In a recent workshop a student asked, “What is the best way to start writing a story?” Though I was tempted to prescribe composing in purple ink on a yellow legal pad while sitting in a green leather chair in a room with exactly seven windows, I settled on sharing a bit about my own fiction writing process.
I do a lot of thinking before I ever start to write. Storylines and characters form, shift, and morph until I finally begin to make notes. I keep paper and a pen in every room of the house, and scribble down scenes, descriptions, and dialog fragments that arrive.
Once I feel that I know the characters fairly well, I begin transferring character and scene notes into StoryBlue (software for writers). This always feels like the first official step in establishing structure, but it’s not yet the beginning of writing.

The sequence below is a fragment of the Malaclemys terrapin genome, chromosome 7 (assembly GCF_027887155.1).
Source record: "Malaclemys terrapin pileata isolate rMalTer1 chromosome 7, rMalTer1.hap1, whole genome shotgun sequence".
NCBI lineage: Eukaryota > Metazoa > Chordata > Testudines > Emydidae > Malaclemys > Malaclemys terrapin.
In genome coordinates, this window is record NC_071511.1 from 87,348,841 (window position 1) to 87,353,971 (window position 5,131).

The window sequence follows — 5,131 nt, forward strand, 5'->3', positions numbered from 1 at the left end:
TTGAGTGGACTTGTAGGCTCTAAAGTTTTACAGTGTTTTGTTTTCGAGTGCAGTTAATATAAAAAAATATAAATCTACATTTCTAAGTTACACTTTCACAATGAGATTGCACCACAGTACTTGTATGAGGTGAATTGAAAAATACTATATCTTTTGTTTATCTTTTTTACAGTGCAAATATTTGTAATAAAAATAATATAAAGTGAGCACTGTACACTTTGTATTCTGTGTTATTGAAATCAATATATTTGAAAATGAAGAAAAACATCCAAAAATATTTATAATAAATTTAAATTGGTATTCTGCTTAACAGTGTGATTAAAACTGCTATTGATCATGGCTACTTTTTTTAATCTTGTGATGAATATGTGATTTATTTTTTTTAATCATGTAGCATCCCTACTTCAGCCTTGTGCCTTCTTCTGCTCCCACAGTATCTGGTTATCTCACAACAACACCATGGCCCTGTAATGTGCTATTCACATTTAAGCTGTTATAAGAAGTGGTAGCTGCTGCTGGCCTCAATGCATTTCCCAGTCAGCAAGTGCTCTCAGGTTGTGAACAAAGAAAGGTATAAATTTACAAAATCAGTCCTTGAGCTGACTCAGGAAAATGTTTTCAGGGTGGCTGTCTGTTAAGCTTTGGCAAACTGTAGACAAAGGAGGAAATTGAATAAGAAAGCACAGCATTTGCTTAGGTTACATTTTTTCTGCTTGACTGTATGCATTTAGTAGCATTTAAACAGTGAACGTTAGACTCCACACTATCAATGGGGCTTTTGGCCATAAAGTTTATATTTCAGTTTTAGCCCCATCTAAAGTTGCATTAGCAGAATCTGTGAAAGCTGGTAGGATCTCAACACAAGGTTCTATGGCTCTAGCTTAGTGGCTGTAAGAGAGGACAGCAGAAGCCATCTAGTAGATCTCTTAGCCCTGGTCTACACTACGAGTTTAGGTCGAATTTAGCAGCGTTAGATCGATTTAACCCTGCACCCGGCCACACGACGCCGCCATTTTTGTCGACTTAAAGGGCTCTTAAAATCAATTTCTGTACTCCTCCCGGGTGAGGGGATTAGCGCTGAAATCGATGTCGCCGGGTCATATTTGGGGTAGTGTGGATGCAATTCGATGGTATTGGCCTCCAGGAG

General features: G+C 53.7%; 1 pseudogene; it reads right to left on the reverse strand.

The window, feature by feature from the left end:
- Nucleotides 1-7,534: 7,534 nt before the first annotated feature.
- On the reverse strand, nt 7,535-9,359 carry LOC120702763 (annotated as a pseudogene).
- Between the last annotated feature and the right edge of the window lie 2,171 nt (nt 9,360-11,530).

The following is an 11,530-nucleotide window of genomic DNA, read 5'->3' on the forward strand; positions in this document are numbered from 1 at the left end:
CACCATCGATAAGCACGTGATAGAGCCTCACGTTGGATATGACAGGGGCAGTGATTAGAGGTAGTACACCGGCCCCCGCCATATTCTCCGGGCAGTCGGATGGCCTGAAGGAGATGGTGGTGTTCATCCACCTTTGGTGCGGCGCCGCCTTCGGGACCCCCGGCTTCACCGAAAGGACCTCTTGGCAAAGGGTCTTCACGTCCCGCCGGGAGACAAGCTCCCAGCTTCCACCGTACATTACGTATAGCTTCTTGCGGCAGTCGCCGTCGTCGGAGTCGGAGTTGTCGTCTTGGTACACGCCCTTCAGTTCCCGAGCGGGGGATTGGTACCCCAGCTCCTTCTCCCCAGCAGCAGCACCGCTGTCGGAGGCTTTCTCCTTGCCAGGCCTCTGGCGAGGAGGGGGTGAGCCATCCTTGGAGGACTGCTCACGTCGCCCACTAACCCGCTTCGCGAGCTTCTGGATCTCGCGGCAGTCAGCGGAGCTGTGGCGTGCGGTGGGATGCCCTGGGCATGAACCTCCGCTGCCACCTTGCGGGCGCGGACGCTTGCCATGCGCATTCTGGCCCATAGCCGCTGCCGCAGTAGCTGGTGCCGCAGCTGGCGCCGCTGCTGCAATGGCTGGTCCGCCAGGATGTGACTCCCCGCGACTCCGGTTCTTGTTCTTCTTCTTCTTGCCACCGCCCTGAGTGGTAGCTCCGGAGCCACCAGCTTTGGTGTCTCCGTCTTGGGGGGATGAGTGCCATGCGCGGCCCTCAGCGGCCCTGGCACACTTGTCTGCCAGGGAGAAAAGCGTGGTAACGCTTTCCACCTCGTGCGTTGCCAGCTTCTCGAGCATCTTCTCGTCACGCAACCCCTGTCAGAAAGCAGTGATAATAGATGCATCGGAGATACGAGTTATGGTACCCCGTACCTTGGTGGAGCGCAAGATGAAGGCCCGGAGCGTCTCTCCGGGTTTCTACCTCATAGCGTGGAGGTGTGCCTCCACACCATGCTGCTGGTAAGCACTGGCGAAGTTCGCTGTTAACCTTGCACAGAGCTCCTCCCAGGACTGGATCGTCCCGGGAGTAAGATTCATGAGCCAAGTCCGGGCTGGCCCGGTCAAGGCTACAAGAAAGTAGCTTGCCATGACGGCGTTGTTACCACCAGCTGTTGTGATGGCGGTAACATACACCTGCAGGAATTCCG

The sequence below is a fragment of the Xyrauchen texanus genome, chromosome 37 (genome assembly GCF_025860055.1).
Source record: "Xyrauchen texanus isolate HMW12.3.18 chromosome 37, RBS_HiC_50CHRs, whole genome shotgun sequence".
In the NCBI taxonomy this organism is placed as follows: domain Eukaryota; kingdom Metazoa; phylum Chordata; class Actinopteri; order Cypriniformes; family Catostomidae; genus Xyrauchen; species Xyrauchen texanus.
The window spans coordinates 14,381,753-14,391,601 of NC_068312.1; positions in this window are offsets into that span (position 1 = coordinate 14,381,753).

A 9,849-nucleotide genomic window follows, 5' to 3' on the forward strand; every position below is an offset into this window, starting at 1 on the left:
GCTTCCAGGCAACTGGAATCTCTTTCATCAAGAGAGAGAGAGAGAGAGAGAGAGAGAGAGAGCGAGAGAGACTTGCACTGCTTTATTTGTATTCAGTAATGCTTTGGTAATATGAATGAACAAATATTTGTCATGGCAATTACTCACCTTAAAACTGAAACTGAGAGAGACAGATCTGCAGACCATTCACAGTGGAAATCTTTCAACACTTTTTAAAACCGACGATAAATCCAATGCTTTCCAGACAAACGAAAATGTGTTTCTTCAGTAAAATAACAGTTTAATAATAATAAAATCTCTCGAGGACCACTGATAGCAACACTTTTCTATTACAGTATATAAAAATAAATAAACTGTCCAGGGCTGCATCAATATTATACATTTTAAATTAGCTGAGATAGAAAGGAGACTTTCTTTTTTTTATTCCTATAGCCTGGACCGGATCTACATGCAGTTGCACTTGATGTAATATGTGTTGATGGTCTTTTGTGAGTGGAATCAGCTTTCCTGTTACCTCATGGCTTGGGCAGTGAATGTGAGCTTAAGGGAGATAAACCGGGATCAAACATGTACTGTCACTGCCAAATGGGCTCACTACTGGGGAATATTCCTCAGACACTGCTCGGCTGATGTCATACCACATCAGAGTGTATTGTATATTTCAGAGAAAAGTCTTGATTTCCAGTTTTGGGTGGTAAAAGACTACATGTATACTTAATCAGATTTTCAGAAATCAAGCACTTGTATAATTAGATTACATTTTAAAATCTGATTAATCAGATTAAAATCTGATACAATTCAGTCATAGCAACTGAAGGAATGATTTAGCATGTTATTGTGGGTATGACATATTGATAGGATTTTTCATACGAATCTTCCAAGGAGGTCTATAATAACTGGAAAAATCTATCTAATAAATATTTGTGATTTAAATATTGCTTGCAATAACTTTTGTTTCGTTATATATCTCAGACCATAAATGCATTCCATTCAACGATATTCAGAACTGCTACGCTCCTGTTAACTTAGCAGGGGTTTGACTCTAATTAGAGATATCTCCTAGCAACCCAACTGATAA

Sometimes my writing process seems to stall at this point and I’ll turn to other projects. The story simmers at the back of my mind until a perfectly formed first line* presents itself. As soon as it arrives and I write it down, the story starts to unfold, scene after scene.
I’ve tried writing without the magical first line, but find that until it arrives I struggle to capture the voice of the story. It’s almost as if the story elements have to go through a process of ripening before they’re ready to be written. For me, that luscious first line is the beginning of a writing harvest.
So… how do you start writing fiction? NaNoWriMo is coming up, so now’s a good time to start thinking about it!
*The first line may change by the end of the book, but at the moment of beginning, it’s perfect for its purpose.